Computer Engineering Team Build @ Santa Clara University

Today I prepared the stator for epoxy. I removed the wire insulation, covered the shaft bearing and threaded holes with e-tape and marked how far along the wires should have epoxy using the rear mast clamp.

The Maker Lab at SCU drilled holes in the motor cap for me to allow the wires to enter the clamp. They also 3D printed the mast clamp by V_S from the Volker build.

I will be filming the epoxy painting process for the stator and clamp parts. Stay safe and stay tuned!

1 Like

The machine shop at SCU is also helping me with this project. The shop used the CNC to spot face the inside and outside of the bottom face. The purpose of this is to improve thermal conductivity when mounting the VESC and heat sink with thermal adhesive. The original surface was tarnished and I was worried would cause thermal resistance.

It was very hot today in Santa Clara, California. Despite using 2:1 resin to hardener ratio I was interrupted while painting epoxy onto the stator of our 80100 as my cup of epoxy began to smoke. I acted quickly to reduce the internal volume of the solution and the reaction stopped. It was a low risk situation but nonetheless startling.

The full mast clamp has been printed in ASA. I will sand it and coat it in XTC-3D. There is a gap between each piece however it will need to be addressed in version 2.

The mast was cut to 24" by the SCU machine shop. The holes in each end were tapped. Slots were milled for wires to enter the motor pod and exit near the top of the board. I am running the wires around the side of the board in this version. I hope to implement a more elegant solution in version 2.

I started to paint the 3D printed ASA parts with XTC-3D. I also did a test fit.

The batteries arrived! Working on determining how to best layout the battery box.

The Prop is not good. I made many good eperiences with this prop:

Greetings Frank


Hi Frank-

Thank you for sharing! I am sure the prop I have printed will work fine. I appreciate you sharing this 2 blade prop for version 2. I bet it works great. As mentioned at the start of this build we are very interested in data-logging with this project. I hope through this approach we can compare props with additional granularity beyond good and bad. Our maker lab is using all of it’s 3D printers to make face shield parts for frontline covid-19 workers. I am not going to detract from that effort at this time for an efficiency gain when our primary goal is a working prototype. Please continue to share your suggestions and I will make note to implement, test and report my findings at a later date.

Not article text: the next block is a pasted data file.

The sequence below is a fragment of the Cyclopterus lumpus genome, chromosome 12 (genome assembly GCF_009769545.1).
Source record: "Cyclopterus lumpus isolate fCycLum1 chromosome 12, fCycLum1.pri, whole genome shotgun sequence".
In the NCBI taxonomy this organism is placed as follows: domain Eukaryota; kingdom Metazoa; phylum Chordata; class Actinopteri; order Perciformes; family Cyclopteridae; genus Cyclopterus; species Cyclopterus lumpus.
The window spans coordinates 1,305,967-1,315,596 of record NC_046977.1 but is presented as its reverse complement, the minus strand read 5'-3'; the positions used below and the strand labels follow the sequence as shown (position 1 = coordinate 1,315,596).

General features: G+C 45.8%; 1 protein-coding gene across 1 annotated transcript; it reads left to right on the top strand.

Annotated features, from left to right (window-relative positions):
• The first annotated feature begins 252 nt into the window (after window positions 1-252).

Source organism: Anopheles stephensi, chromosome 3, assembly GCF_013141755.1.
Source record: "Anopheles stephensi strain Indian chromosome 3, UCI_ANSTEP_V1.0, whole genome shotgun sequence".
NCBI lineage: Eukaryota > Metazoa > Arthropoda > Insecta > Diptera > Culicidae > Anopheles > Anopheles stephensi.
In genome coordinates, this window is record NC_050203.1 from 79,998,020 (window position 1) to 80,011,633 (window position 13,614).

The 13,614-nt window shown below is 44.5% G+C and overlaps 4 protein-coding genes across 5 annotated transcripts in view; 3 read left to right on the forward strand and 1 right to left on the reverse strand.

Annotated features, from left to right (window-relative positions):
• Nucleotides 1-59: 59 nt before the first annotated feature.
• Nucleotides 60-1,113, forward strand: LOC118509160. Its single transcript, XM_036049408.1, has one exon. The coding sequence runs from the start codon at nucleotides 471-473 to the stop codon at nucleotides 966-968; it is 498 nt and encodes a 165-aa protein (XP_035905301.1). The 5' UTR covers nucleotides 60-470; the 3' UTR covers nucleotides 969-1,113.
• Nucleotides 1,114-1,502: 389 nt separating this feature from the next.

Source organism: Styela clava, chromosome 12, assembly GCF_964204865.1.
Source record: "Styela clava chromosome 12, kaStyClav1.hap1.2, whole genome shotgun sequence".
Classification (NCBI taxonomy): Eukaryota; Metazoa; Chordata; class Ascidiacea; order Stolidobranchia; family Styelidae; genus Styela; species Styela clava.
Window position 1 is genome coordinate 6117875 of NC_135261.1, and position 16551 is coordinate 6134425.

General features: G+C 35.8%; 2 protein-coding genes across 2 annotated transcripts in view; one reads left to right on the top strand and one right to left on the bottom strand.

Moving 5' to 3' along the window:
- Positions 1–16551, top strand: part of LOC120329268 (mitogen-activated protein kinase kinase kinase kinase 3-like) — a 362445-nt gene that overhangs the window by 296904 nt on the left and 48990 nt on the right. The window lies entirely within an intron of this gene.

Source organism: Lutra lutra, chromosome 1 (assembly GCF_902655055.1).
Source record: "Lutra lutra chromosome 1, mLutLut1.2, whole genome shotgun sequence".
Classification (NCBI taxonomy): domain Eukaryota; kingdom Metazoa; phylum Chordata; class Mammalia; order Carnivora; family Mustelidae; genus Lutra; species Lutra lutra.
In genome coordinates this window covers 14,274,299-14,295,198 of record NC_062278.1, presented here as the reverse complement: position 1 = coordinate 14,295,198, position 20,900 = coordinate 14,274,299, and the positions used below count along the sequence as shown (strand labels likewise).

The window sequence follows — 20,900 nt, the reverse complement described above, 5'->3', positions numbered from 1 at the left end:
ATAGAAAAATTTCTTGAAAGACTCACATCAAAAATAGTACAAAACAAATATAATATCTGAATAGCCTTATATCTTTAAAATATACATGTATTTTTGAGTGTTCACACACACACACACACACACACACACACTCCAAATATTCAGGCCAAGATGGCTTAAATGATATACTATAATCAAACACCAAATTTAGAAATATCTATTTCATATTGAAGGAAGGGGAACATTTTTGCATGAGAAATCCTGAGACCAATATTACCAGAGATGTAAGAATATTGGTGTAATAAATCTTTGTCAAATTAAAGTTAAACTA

Hello Peter
This is not my construkt of Prop , but he is realy good.
I have many print of props, but this one is only better then all. More Eta and fewer current, only not lost the speed.

it is really worthwhile to deal with this prop.
Best regards Frank

1 Like

This prop is not for an 80100 right?
It is for Maytech /FS Inrunner motor.

It appears so. If someone could modify it to remove the slot and change it to two bolt holes it would be greatly appreciated.

The prop doesn’t care which engine turns in :upside_down_face:

I turned the adapter out of stainless steel.

greetings Frank

Killer project! Following

1 Like

Hail to the prop king @superlefax

1 Like

The original blade shape was designed by @Peter. I just got rid of one blade of his 3-blade prop :wink:

1 Like

You’re right but, if you don’t have a nice transition between rotor and prop hub, water does and forces the amps to arrive in greater numbers :wink:
The ultimate tuning so far being the Flying Rodeo saucer-shaped boss whose diameter is not only adapted to the motor OD but also reduces vibrations.

I’ll take pictures of the days. I made neat transitions including spinner cap for this prop.
Greetings Frank